Transfer pricing: Taxpayer wins first substantive transfer pricing case in Australia

12 July 2010 Topics: Tax and revenue

The decision in SNF (Australia) Pty Ltd v. Commissioner of Taxation [2010] FCA 635 is good news for Australian businesses with international operations. It is the first Federal Court decision handed down on substantive transfer pricing issues.

However, the case highlights the Tax Office’s hard-line approach to transfer pricing. The case also demonstrates the Tax Office’s preference to use the statistics-driven “transactional net margin method” (TNMM) to establish prices between international related parties.

SNF’s transfer pricing issue

SNF was importing products from related companies in France, China and the United States.

The Tax Office considered SNF was paying amounts that were greater than “arms length”, and therefore reducing SNF’s taxable income in Australia.

The Tax Office based its case around the argument that SNF had returned losses for each of the income years. This was supported by a TNMM analysis that found that taxpayers with a comparable business profile returned an average net margin of 1.7% for the relevant income years. On this basis, the Tax Office concluded that SNF was paying too much for the imported goods.

SNF argued that its overseas suppliers had made sales to independent parties that were comparable to the transactions made with SNF in Australia. SNF contended that these sales established a “comparable uncontrolled price” (CUP) that was equal to or that exceeded the price paid by SNF in Australia.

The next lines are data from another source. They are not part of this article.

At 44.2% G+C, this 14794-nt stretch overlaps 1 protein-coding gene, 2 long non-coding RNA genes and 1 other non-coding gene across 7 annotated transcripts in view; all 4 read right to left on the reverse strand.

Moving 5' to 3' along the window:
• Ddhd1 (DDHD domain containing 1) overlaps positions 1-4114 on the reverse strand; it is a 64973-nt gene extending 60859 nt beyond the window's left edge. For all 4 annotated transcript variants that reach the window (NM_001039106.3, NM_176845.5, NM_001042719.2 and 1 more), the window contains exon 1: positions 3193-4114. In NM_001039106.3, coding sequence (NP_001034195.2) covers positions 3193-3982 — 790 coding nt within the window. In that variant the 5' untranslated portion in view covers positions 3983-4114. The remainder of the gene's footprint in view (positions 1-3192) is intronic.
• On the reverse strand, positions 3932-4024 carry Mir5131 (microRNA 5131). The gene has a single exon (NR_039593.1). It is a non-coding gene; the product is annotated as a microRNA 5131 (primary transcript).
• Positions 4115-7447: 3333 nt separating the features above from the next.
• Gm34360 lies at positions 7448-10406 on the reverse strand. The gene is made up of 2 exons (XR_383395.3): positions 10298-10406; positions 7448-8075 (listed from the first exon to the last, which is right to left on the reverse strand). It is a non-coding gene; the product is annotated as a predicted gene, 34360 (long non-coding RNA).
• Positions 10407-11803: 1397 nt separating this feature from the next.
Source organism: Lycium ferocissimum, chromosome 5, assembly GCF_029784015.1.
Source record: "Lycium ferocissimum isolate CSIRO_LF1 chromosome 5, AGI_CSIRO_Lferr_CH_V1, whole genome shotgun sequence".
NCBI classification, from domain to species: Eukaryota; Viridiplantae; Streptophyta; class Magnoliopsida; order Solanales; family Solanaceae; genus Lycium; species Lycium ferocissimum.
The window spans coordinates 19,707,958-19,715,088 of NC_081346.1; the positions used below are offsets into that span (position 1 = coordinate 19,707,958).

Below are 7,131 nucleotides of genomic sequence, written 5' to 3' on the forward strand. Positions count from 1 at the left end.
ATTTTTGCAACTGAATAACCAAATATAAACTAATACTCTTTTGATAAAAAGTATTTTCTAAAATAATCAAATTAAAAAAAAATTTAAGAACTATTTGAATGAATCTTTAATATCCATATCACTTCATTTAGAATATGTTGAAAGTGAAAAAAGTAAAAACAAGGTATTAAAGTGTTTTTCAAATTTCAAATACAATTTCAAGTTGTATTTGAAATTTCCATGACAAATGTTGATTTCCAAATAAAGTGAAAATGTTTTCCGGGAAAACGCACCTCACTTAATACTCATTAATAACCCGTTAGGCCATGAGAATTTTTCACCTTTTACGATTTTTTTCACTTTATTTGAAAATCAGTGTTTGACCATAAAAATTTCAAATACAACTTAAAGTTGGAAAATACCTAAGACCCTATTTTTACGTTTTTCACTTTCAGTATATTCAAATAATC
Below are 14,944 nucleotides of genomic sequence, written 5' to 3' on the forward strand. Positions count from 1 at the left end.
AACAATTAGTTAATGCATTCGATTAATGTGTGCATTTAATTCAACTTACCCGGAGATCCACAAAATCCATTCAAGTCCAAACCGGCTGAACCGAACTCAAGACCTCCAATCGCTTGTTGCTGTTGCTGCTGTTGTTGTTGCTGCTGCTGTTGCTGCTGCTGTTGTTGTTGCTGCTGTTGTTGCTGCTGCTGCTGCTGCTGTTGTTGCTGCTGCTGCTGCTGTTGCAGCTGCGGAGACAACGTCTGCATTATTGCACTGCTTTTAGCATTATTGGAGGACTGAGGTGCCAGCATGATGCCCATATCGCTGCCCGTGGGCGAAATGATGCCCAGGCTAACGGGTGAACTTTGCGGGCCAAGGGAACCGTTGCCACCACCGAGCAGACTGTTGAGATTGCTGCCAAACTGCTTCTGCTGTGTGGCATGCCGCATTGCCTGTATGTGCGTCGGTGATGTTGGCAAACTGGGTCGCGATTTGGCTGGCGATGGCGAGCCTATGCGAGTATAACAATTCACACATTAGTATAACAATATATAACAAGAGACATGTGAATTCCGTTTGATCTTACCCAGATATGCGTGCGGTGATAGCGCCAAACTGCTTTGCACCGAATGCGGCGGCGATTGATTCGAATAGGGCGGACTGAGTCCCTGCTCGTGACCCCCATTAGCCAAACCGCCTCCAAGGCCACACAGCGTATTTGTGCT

This demonstrated SNF was not paying too much for the goods it imported from related parties. SNF also explained that it sustained losses due to competition in the Australian market, excessive stock levels, below average sales per salesperson and poor management decisions.

Decision of the Federal Court

The Federal Court accepted SNF’s arguments, and in particular, its use of the CUP method.
Middleton J stated that where there are transactions that establish a comparable uncontrolled price, these should be preferred to relying on the TNMM. He stated:

“In my view undertaking the TNMM does not provide a proper basis for determining what consideration it was reasonable to expect that an independent purchaser would pay for the products. The TNMM does not address the issue as is required by Div 13 of the ITAA, as interpreted earlier in these reasons. I reject the use of applicability of the TNMM as contended for by the Commissioner in the context of applying Div 13.”

His Honour also agreed with the comments of Downes J in Roche Products Pty Limited v Commissioner of Taxation [2008] AATA 639, who noted that the TNMM attributes all losses to transfer pricing, regardless of whether there were other circumstances that actually caused or contributed to those losses.

The taxpayer won – do you need to do anything?

The case highlights that the Tax Office continues to take issue with businesses recording losses where they have international related party transactions.

The Commissioner attacked the reliability of SNF’s comparable transactions. Businesses should be careful that, when establishing a transfer price, their “comparables” are the same or similar to the related party transactions and that appropriate adjustments are made.

Businesses also need to ensure that there is sufficient documentation in place to protect their transfer pricing policies. This becomes more important in the wake of the slowdown of the global economy, in the context of falling sales volumes and falling profits. Maintaining this documentation is particularly relevant for transfer pricing matters, as there is no limitation period for the Tax Office to amend assessments.



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